We all know that happiness isn’t a destination but we’re a society that loves the lies of romantic comedy films.
Settling is a great example of how people continue to utilize addictive thinking even in long term recovery. As the adage goes, “Everything you most want is on the other side of fear.”
Fun is life affirming. It provides release and reduces stress, depression, and anxiety. It gives us things to look forward to in the midst of hard work and change.
Somewhere between shame and fear is this place where unfamiliar steps seem impossible to take. It’s not that they’re difficult to understand. They’re uncomfortable, and so we go looking for softer, gentler ways to get what we need.
Why is fear the driving force behind so many of our struggles?
One of the best (though sadly, true) statements I’ve ever heard about active addiction comes from the television series, Suits. “An addict will jump out of a third story window because they’re afraid of falling out of the penthouse.” Halfway between where you were and where you want to be is a scary place. Can’t […]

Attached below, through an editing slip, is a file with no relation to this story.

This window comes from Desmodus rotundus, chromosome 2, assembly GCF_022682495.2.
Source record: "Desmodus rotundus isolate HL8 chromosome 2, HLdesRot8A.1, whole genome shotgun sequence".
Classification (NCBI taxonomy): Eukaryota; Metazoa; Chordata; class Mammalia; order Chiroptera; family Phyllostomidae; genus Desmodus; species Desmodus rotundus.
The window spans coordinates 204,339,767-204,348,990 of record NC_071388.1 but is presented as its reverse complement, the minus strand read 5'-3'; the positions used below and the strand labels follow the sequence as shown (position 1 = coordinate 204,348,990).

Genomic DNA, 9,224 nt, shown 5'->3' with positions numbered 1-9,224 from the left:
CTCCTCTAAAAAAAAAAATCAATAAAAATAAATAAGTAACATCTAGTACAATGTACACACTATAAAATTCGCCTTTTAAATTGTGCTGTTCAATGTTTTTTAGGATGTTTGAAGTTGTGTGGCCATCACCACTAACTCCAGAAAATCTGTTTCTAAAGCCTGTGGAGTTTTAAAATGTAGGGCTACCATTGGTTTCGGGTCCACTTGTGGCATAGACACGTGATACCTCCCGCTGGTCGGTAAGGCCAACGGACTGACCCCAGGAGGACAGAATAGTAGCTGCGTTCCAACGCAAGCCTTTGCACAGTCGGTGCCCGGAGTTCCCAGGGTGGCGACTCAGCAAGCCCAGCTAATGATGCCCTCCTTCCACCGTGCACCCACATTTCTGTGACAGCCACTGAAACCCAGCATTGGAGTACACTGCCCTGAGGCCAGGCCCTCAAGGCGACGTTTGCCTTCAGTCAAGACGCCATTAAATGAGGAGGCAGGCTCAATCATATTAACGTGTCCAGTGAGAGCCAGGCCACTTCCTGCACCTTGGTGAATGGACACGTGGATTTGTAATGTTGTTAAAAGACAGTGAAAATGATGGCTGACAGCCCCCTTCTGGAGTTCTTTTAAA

It’s a rare person that will give you their truth (more than simply an opinion) in no uncertain terms. I’ve learned that the best service I can provide to people like me is to point out self-deception (denial, rationalizations, justifications and minimizations). I don’t profess that my truth is THE truth. As someone who has […]
Addiction is most often rooted in surviving trauma. For millions of us, seeking recovery is, therefore, a two-fold pursuit. Developing skills and resources that increase a sense of personal safety are vital to the pursuit of addiction recovery. The traumas of childhood abuse, domestic violence, and sexual assault often leave a person feeling broken, ashamed, […]
Anyone who stops drinking or drugging, no matter who they are or how determined they are, experiences times in their recovery when the cravings to use or drink are overwhelming. A high percentage will relapse during these periods. We’ll take a drink, or ten. We’ll resume using with the lie that it’s only one time. […]